Results:Systematic review and meta-analysis: 29 studies (4720 patients) were identified from the literature. The pooled prevalence of US effusion, synovial hypertrophy and PDS in people with knee OA/pain were 51.5% (95%CI 40.2 to 62.8), 41.5% (26.3 to 57.5) and 32.7% (8.34 to 63.24), respectively, which were higher than those in the general population or asymptomatic controls (19.9% (95%CI 7.8 to 35.3), 14.5% (0 to 58.81), and 15.8% (3.08 to 35.36), respectively). People with knee OA (ACR criteria or ROA) had greater prevalence of synovial changes detected on US than people with knee pain (p=0.037, p=0.010 and p=0.009, respectively).

Cross-sectional study: Synovial changes detected on US were different between men and women, therefore, gender-specific reference limits were estimated. In people without KP and structural OA the normal range for effusion was between 0 to 10.3 mm for men and between 0 to 9.8 mm for women and the normal range for synovial hypertrophy was between 0 and 6.8 mm for men and between 0 and 5.4 mm for women. The effusion cut-off able to distinguish a subgroup of people with knee pain and ROA (i.e. “symptomatic OA”) with high specificity was 8.9 mm for men and 7.8 mm for women, and for synovial hypertrophy it was 5.8 mm for men and 4.2 mm for women.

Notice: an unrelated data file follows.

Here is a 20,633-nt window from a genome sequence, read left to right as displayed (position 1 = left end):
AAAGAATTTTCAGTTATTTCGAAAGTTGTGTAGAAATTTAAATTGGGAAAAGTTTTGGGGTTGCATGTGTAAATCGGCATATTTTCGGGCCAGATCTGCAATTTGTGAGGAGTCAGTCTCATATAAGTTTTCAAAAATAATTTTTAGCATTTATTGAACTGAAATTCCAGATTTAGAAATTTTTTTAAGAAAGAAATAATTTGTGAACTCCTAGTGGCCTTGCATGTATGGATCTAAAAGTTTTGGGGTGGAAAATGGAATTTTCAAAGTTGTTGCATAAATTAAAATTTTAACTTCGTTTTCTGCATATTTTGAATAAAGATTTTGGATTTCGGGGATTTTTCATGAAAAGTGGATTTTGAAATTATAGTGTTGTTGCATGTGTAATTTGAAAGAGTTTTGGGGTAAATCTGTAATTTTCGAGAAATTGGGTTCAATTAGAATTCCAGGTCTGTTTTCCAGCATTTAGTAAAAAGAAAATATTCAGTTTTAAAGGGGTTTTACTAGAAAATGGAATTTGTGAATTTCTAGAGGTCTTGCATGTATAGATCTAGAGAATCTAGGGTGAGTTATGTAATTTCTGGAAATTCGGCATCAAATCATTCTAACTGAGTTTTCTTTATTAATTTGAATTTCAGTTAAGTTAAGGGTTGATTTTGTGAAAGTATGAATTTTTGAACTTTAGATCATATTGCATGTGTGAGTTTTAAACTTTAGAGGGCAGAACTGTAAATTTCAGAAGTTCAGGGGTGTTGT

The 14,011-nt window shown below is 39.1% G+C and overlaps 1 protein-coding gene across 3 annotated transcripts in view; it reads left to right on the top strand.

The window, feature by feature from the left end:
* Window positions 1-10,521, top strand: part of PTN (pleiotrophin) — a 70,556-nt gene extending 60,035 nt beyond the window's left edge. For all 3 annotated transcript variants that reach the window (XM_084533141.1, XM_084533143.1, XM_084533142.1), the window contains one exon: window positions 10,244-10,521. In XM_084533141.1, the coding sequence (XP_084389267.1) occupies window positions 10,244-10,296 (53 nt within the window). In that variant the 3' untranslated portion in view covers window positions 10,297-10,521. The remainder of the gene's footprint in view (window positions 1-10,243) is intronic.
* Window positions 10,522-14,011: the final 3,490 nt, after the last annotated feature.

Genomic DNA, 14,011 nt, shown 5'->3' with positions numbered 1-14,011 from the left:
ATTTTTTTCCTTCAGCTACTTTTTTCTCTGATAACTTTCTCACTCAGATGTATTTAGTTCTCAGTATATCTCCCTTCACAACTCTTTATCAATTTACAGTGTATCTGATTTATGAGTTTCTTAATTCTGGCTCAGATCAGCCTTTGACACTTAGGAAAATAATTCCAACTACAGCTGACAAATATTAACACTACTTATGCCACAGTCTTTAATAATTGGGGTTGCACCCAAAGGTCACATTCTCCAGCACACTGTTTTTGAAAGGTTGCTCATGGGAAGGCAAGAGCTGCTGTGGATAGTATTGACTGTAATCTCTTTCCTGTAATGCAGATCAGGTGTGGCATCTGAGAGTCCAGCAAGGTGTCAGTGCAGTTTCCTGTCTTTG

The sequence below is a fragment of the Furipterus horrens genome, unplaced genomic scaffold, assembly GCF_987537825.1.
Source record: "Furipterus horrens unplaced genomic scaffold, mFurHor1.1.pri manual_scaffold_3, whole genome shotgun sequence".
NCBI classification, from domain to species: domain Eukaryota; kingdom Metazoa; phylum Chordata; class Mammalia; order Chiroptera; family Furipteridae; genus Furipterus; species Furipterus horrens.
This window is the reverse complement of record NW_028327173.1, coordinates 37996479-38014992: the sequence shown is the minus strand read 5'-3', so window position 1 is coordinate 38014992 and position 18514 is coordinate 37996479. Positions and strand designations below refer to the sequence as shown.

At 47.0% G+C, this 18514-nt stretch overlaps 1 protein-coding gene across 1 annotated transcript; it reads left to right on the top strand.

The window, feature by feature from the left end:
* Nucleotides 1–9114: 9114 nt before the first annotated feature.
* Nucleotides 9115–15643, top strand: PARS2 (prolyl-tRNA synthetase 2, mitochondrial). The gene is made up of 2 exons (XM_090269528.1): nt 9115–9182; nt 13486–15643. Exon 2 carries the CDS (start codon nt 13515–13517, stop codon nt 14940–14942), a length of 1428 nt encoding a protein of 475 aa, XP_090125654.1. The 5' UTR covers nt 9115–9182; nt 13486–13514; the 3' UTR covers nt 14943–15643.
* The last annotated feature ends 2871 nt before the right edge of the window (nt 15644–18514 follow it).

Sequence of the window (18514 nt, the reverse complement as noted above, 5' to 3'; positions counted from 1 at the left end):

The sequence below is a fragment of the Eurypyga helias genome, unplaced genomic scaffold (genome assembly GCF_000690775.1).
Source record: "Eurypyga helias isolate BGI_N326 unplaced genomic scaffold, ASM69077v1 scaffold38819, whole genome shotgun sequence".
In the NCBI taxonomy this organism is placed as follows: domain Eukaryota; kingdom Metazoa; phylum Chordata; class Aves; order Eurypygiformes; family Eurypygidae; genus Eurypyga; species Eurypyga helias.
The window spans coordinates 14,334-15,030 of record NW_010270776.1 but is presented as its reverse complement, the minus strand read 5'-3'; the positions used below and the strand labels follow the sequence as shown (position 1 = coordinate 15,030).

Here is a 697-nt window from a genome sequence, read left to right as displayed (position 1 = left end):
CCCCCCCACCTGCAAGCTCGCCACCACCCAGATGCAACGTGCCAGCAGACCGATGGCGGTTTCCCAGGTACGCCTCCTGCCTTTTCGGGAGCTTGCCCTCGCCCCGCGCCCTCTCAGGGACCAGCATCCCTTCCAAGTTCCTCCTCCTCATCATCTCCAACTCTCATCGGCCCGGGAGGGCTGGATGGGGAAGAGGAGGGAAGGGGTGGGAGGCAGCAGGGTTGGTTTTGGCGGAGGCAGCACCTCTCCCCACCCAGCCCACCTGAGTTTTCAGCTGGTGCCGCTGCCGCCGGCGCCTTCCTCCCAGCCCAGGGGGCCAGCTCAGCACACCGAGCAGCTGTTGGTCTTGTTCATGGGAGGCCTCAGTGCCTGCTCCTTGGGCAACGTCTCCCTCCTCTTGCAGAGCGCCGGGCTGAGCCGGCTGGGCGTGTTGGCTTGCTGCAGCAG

Case-control study: At baseline, effusion was associated with early (OR 2.64, 95%CI 1.57 to 4.45) and established KP (OR 5.07, 95%CI 2.74 to 9.38). Synovial hypertrophy was also associated with early (OR 5.43, 95%CI 2.12 to 13.92) and established KP (OR 13.27, 95%CI 4.97 to 35.43). However, the association with effusion diminished when adjusted for ROA. PDS was uncommon (early KP 3%, established KP 2%, controls 0%). Changes in effusion or synovial hypertrophy did not correlate with changes in KP in one year. Effusion and ROA predicted worsening of knee pain at one year (aOR 1.95, 95% CI 1.05 to 3.64, and aOR 3.52 95%CI 1.37 to 9.09, respectively).